Just as knowing the history can enrich our classroom by shedding light on the difficulties of our students, understanding the mathematics in these proofs can be a valuable teaching tool. So in addition to unraveling the history, our goal is to provide a resource for teachers that will enable them to motivate the study of this essential theorem. This may be achieved in several ways. The teacher may recognize that the proof from her modern textbook is actually from one of these first papers. She can then provide the historical background for what is presented in her text. The instructor may also find that one of these proofs can be more fully integrated into his course than the one he is currently presenting. We hope that he feels free to use these proofs to replace or augment his current presentation. Finally, it makes an excellent project to have students examine a proof that is different from the one presented in their class. Indeed, this paper grew out of just such a project.
In his 1895 “Sur quelques points de la théorie des fonctions,” Émile Borel (1871-1956) stated for the first time the essential result that has come to be known as the Heine-Borel Theorem in the field of analysis [5, p. 52].
Here is the theorem: If one has on a straight line an infinite number of partial intervals, such that any point on the line is interior to at least one of the intervals, one can effectively determine a LIMITED NUMBER of intervals chosen among the given intervals and having the same property (any point on the line is interior to at least one of them).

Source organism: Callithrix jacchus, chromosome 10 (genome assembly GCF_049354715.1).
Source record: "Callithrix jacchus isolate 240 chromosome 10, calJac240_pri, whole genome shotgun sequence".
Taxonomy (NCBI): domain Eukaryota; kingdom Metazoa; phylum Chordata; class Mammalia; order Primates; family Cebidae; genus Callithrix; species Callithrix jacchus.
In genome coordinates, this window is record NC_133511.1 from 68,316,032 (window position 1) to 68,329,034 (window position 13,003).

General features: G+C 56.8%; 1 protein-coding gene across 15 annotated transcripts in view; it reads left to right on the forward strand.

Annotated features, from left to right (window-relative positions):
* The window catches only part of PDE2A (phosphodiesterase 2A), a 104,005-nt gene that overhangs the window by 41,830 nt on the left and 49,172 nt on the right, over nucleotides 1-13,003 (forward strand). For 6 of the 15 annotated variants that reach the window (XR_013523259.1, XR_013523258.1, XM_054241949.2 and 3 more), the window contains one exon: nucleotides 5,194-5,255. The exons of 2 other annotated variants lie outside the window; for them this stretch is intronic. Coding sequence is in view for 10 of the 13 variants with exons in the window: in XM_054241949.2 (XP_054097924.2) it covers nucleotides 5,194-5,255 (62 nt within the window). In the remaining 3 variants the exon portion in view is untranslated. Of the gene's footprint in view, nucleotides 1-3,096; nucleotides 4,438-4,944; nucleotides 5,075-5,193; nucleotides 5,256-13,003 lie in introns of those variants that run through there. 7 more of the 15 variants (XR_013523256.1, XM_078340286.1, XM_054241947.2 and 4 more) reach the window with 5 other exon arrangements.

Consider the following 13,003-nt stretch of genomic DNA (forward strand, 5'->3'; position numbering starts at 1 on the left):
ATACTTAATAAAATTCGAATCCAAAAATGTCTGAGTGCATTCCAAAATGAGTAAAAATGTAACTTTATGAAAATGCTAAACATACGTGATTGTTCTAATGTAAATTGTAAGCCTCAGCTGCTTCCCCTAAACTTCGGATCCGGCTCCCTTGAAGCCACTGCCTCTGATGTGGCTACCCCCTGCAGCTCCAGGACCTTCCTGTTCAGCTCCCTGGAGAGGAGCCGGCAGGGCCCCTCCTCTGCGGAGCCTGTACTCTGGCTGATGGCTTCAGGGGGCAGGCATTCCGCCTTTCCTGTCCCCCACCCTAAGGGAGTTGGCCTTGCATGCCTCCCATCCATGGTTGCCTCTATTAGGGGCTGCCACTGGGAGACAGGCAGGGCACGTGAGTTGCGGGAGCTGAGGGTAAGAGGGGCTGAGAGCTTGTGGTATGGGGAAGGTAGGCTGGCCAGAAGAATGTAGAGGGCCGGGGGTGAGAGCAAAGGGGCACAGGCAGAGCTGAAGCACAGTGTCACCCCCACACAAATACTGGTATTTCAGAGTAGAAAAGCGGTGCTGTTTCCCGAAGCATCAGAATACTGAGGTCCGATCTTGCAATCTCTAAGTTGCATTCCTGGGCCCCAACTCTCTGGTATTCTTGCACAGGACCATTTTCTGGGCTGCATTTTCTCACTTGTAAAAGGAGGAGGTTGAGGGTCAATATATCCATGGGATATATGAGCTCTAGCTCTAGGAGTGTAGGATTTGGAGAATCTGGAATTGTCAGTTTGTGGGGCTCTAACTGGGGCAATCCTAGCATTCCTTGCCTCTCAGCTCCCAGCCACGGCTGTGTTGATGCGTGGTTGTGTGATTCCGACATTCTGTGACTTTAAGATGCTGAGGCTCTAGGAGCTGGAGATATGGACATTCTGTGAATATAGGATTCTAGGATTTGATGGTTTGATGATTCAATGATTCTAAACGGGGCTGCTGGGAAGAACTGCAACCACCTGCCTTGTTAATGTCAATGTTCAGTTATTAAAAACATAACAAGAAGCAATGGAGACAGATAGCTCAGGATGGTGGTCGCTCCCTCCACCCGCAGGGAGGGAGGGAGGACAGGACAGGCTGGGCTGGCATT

Passage 1: The first statement of the Heine-Borel Theorem, along with a translation.
Today we would state this half of the Heine-Borel Theorem as follows.
Heine-Borel Theorem (modern): If a set \(S\) of real numbers is closed and bounded, then the set \(S\) is compact. That is, if a set \(S\) of real numbers is closed and bounded, then every open cover of the set \(S\) has a finite subcover.
Eduard Heine (1821–1881), top, and Émile Borel (1871-1956) (Convergence Portrait Gallery) |
Students sometimes struggle with the Heine-Borel Theorem; the authors certainly did the first time it was presented to them. This theorem can be hard to motivate as the result is subtle and the applications are not obvious. Its uses may appear in different sections of the course textbook and even in different classes. Students first seeing the theorem must accept that its value will become apparent in time. Indeed, the importance of the Heine-Borel Theorem cannot be overstated. It appears in every basic analysis course, and in many point-set topology, probability, and set theory courses. Borel himself wanted to call the theorem the “first fundamental theorem of measure-theory” [6, p. 69], a title most would agree is appropriate.